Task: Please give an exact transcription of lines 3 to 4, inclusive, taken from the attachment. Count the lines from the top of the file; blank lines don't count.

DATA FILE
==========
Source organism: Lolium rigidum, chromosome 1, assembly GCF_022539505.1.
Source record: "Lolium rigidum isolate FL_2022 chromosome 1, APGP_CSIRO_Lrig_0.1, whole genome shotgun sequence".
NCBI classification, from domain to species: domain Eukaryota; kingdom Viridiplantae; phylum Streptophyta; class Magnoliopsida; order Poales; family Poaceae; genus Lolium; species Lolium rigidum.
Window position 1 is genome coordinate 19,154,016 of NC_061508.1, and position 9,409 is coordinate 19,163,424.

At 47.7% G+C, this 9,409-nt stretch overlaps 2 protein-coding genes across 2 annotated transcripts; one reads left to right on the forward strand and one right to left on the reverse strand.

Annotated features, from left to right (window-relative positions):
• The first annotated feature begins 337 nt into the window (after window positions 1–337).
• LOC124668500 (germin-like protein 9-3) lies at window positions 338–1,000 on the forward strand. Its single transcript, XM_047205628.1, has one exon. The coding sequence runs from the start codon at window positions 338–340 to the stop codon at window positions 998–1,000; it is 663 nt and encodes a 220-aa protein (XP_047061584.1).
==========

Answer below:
NCBI classification, from domain to species: domain Eukaryota; kingdom Viridiplantae; phylum Streptophyta; class Magnoliopsida; order Poales; family Poaceae; genus Lolium; species Lolium rigidum.
Window position 1 is genome coordinate 19,154,016 of NC_061508.1, and position 9,409 is coordinate 19,163,424.